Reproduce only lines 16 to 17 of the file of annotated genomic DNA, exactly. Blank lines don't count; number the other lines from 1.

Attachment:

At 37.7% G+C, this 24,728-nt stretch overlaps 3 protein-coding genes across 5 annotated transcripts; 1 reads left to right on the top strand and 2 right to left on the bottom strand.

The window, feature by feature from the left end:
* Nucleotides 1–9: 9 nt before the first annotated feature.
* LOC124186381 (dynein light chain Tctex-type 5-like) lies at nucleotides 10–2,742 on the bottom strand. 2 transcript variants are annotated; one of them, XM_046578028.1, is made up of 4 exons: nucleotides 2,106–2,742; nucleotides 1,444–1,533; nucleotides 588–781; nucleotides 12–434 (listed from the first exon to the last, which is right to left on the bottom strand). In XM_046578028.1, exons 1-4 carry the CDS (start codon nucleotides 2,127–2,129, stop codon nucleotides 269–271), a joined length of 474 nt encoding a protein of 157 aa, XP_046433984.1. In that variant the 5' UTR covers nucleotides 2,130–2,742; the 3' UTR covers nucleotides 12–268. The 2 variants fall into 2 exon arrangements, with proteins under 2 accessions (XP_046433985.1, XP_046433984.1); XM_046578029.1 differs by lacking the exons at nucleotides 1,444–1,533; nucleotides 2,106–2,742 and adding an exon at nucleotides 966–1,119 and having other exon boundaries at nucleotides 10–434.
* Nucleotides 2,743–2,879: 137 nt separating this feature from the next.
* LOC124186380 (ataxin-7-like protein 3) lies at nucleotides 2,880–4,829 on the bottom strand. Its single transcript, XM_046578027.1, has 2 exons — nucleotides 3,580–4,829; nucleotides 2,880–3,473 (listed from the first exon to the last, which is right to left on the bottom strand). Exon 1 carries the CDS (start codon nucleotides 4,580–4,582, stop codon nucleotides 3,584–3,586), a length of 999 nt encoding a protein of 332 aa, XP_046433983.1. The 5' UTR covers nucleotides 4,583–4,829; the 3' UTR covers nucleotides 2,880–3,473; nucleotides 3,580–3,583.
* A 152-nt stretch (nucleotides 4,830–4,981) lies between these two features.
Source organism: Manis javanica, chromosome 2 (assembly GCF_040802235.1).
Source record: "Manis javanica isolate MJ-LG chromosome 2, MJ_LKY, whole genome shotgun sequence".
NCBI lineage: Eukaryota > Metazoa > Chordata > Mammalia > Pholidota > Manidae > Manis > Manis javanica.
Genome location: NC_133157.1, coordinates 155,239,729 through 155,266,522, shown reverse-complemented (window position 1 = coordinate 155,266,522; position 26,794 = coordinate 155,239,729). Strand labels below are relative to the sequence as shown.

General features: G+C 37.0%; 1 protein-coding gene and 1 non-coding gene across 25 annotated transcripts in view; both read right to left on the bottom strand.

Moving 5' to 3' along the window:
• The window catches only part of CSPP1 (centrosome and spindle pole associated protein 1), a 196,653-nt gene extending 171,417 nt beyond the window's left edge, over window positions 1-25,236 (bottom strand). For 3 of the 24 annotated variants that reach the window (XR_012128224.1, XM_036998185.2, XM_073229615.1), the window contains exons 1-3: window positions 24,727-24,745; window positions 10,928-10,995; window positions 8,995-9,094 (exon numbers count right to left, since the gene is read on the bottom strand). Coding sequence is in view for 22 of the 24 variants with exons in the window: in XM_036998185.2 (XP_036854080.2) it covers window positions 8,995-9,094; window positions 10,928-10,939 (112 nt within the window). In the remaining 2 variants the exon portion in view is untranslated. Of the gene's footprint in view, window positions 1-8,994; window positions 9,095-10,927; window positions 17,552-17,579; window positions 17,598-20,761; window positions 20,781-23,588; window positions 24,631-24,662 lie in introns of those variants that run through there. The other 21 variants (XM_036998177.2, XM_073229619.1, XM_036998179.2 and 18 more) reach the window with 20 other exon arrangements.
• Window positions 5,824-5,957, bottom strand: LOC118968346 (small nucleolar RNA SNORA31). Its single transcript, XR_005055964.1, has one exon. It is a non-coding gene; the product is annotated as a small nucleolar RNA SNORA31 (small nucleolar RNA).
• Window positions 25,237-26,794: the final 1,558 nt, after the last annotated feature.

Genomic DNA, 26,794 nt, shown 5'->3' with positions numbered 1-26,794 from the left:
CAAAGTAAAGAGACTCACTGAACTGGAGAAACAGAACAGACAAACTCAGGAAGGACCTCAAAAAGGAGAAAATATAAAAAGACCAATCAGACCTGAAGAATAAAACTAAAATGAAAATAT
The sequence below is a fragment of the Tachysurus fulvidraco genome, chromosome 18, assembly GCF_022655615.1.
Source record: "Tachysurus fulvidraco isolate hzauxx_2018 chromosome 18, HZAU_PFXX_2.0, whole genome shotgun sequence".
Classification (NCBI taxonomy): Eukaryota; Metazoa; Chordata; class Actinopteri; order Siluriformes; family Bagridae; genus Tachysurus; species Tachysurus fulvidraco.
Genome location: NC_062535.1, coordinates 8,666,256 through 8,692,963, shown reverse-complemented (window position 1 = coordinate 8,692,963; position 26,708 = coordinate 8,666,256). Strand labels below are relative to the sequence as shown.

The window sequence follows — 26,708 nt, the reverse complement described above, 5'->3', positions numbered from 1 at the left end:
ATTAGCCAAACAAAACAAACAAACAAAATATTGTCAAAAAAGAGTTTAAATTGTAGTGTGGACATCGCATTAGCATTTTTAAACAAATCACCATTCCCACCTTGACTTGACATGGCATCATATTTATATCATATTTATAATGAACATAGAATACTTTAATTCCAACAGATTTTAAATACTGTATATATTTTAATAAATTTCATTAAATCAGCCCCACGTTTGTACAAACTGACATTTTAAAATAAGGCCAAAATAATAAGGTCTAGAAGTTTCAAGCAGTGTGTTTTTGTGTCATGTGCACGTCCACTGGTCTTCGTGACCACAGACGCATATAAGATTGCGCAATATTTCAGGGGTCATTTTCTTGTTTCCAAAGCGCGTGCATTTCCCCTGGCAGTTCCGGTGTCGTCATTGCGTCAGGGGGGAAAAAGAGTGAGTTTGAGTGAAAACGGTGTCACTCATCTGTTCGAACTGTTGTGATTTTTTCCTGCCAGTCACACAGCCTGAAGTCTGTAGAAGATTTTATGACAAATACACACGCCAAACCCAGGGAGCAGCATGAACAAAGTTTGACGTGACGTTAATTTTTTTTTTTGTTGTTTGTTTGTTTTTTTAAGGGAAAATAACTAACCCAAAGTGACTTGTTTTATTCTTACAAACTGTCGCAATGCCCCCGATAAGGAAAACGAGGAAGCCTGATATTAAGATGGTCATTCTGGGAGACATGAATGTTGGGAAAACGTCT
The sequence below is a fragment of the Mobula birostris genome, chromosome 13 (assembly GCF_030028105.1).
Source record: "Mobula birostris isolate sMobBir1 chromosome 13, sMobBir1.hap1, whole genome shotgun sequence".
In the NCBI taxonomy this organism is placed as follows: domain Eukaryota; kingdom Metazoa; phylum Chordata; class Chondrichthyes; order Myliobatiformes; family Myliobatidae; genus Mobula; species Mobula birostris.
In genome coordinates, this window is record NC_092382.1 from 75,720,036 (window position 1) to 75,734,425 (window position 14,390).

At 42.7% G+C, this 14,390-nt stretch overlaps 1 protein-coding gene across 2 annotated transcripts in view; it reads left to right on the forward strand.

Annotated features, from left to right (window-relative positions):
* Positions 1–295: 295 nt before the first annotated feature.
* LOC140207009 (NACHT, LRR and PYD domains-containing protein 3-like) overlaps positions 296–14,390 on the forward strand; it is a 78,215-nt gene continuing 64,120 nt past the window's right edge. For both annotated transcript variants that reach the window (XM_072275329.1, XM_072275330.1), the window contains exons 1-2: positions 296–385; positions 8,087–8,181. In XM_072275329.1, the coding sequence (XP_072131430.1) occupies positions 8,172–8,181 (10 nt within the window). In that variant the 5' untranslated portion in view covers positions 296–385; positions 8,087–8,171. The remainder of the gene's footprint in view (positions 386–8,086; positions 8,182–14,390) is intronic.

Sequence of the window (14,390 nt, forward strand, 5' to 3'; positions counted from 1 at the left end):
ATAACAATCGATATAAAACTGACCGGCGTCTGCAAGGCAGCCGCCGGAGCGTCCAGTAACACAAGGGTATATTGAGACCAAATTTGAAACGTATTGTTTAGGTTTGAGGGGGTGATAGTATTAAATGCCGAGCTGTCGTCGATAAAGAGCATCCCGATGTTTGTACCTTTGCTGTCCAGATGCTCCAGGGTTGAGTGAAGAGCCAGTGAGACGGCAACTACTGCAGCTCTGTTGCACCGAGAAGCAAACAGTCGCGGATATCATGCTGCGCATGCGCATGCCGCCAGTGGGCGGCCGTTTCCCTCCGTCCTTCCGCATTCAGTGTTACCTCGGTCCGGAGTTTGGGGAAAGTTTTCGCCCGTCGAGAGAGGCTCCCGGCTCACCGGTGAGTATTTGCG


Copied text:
• Window positions 25,237-26,794: the final 1,558 nt, after the last annotated feature.

Genomic DNA, 26,794 nt, shown 5'->3' with positions numbered 1-26,794 from the left: